What Is Financial Burnout and What Can You Do To Alleviate It?

Cropped shot of an attractive young businesswoman standing alone and feeling stressed while going through her finances in her home.
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You may be familiar with the concept of burnout, but what about when it’s being caused by your finances?

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GOBankingRates spoke with Emily Koochel Ph.D., senior financial planning education consultant at eMoney Advisor, about exactly what financial burnout is, and what you can do about it.

What Is Financial Burnout?

Financial burnout is similar to job burnout, but its causes and symptoms are different.

“General symptoms of burnout include fatigue, irritability, insomnia, a sense of incompetence, excessive stress, anxiety and depression, which have been linked to more serious physical illnesses such as high blood pressure and heart disease,” Koochel said. “Financial burnout, however, generally presents itself as being despondent about our own money management.”

Koochel outlined some of the signs that you may be suffering from financial burnout:

  • Just thinking about your financial situation makes you feel anxious and/or overwhelmed.
  • You’ve stopped checking in on your spending and savings goals because sticking to a budget just takes too much energy.
  • You are generally ignoring your monthly finances, not looking at your budget and not opening your finance apps that help keep track of your financial life.
  • You have stopped making or are skipping payments.
  • You feel hopeless, as though you will never get to a place of financial stability.
  • It feels like at this point, no one can help.
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“Most people have experienced some level of financial stress, but higher levels over extended periods of time may manifest beyond general feelings of uncertainty and present physically,” Koochel said. “Commonly, those who are experiencing financial stress may also experience financial anxiety — all of which can be debilitating.

“Financial anxiety can result in difficulty controlling worry, sleeping or even physically through muscle tension and fatigue,” she continued. “Financial stress is our inherent physiological response to threat. Physiological stress is essentially the body’s reaction to the fight or flight response. When the brain receives a stressor signal, it tells the body to prepare for physical activity — to fight or flee.”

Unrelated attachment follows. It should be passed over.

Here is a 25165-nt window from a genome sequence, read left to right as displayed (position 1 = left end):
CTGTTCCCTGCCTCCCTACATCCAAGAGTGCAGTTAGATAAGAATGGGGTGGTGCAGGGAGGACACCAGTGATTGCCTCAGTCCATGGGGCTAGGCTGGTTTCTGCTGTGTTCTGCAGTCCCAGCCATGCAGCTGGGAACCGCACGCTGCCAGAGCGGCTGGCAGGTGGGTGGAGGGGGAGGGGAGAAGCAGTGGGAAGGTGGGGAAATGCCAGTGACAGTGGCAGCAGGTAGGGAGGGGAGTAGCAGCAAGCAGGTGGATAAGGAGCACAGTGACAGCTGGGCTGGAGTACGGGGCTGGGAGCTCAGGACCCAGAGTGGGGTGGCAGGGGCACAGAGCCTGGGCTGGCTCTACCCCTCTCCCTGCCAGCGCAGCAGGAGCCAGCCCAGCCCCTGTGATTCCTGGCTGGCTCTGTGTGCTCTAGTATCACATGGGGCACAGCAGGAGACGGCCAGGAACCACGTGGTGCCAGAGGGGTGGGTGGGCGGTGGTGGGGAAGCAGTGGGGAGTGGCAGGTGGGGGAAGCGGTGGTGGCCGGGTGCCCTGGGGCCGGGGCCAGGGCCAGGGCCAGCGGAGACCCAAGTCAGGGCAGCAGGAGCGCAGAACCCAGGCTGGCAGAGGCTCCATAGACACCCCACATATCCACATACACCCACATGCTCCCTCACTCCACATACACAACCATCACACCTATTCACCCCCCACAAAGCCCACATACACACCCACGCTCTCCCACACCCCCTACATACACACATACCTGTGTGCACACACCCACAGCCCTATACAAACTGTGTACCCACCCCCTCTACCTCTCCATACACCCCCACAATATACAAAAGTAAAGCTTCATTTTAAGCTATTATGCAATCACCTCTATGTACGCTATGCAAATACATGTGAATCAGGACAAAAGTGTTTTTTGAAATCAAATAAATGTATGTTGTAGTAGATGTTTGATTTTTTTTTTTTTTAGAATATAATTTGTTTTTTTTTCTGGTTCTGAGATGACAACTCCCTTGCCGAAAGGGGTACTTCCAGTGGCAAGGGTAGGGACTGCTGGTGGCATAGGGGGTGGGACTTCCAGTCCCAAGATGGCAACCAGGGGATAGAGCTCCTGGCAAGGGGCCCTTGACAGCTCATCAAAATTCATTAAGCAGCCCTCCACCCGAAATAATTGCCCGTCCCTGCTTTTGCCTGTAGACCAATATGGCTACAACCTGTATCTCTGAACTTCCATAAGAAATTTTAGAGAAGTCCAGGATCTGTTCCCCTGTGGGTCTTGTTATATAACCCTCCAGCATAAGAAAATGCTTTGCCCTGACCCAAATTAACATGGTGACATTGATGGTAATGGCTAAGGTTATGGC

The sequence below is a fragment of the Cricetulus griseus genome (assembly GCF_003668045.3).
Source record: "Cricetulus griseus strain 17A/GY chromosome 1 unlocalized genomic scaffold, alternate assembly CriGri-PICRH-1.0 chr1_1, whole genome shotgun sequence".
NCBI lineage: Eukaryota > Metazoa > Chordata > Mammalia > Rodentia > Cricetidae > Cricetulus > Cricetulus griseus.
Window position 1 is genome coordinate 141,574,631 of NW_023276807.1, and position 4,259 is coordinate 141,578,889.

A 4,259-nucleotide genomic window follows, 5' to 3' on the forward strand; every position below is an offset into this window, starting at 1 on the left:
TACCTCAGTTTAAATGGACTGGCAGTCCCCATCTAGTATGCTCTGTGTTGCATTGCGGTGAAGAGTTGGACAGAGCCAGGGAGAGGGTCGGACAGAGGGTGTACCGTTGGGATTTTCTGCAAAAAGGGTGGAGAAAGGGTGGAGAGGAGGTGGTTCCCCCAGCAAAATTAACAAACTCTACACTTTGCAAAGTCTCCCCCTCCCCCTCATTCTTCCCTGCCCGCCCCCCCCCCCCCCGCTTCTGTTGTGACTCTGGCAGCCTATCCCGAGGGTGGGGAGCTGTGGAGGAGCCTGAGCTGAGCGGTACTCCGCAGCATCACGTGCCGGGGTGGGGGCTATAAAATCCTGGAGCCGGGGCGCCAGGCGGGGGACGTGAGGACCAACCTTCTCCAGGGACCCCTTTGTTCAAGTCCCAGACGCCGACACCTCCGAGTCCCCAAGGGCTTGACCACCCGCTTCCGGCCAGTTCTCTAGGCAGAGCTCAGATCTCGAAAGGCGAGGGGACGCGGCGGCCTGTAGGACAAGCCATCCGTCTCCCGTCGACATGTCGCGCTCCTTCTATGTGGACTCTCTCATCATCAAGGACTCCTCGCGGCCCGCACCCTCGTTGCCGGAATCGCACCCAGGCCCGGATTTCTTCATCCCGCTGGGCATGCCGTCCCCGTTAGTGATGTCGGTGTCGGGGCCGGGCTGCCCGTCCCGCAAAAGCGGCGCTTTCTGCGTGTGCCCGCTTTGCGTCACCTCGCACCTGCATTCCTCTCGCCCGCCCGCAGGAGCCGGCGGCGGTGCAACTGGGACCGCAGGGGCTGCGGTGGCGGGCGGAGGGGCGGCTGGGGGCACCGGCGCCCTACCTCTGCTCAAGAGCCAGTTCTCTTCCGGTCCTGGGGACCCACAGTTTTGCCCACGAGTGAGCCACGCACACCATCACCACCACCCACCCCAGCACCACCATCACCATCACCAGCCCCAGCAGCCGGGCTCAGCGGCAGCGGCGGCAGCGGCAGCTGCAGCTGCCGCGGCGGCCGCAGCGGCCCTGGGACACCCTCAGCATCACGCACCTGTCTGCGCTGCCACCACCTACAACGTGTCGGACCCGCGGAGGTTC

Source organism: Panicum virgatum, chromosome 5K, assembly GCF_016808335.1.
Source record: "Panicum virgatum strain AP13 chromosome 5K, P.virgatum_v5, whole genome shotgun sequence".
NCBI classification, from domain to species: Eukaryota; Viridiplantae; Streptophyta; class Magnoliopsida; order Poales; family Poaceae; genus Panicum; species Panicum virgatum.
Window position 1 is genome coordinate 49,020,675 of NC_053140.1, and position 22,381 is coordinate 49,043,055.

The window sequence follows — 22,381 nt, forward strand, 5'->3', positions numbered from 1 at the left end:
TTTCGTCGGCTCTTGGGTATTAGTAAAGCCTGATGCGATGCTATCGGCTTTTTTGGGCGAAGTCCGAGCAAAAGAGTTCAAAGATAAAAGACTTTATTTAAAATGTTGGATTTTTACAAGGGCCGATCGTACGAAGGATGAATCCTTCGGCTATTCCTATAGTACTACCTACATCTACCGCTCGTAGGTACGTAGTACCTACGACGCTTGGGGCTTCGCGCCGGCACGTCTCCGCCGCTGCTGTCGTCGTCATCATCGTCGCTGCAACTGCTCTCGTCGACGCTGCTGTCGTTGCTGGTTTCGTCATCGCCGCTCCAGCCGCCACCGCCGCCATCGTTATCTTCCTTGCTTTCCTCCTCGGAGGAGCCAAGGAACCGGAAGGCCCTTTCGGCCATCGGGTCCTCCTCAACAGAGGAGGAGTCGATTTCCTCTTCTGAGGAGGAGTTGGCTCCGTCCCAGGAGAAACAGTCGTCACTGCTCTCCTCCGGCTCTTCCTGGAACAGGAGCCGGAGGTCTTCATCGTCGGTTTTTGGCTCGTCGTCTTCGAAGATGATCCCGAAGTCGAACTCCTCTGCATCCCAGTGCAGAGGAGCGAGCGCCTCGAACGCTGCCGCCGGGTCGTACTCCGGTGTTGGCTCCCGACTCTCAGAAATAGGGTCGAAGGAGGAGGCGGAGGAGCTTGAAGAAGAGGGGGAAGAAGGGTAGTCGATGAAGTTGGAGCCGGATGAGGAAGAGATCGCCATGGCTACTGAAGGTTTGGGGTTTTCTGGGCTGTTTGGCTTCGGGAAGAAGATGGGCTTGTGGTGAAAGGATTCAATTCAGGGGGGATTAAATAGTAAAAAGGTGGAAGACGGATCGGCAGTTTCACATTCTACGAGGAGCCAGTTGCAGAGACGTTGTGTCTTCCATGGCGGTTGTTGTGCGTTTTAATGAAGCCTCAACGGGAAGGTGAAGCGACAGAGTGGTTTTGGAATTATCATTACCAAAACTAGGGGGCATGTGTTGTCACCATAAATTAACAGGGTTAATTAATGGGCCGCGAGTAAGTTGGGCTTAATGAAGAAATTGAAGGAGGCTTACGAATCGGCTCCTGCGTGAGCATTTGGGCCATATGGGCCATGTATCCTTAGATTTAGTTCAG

Prolonged periods of financial anxiety or financial stress can lead to financial burnout.

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What’s Causing Financial Burnout?

Although financial burnout can impact you at any time, it tends to be more prevalent during times of financial crisis.

“Many Americans are still feeling the aftershocks of the fiscal consequences of the pandemic — they are no strangers to financial uncertainty,” Koochel said.

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Worries about inflation, recession and job uncertainty can also lead to financial burnout.

How To Alleviate Financial Burnout

“Financial burnout can be debilitating,” Koochel said. “Even if you were once someone who had every dollar organized in the perfect spreadsheet, you are not immune to feeling symptoms of financial burnout.”

When you start noticing symptoms of financial burnout, Koochel recommends taking the following steps to alleviate it:

  • Start small. “Ask yourself, what is one thing you could do today that would help alleviate some of your stress? It’s easy to get overwhelmed when we try to take on every financial decision at once, so start small and build up from there,” she said. “For example, maybe you start with paying overdue bills, managing next month’s spending and then look to increase your retirement contribution. You don’t have to do all of that in one day.”
  • Find a money management system that works for you. “Assess your cash flow (how much money you have coming in and how much you have coming out) and then categorize your spending and savings,” Koochel said. “Once you know where your money is going, you can start making more informed decisions about how you would like to manage it. If you are comfortable with your budget, set up automated payments to reduce the burden of making manual payments.”
  • Check in on your credit score. “If you have missed any payments or increased your spending due to feeling burnout, your credit score may have been affected,” Koochel said. “Set up a debt management plan if you need to or cut future spending.”
  • Set a monthly money appointment with yourself. “Once you have your plan in place, be sure to check in,” Koochel said. “It can be easy to lose sight of our finances, so set a date on your calendar each month that you dedicate to yourself and your future financial self.”
  • Talk to a professional. “Remember, you are not alone, and you don’t have to have all the answers,” Koochel said. “In fact, many of us don’t. Trusted professionals such as financial planners, advisors, counselors and coaches are there to help. Do your research to find who is best for you. If you or anyone you know is feeling prolonged feelings of hopelessness or helplessness, please consider seeking help from a mental health professional.”

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About the Author

Gabrielle joined GOBankingRates in 2017 and brings with her a decade of experience in the journalism industry. Before joining the team, she was a staff writer-reporter for People Magazine and People.com. Her work has also appeared on E! Online, Us Weekly, Patch, Sweety High and Discover Los Angeles, and she has been featured on “Good Morning America” as a celebrity news expert. 
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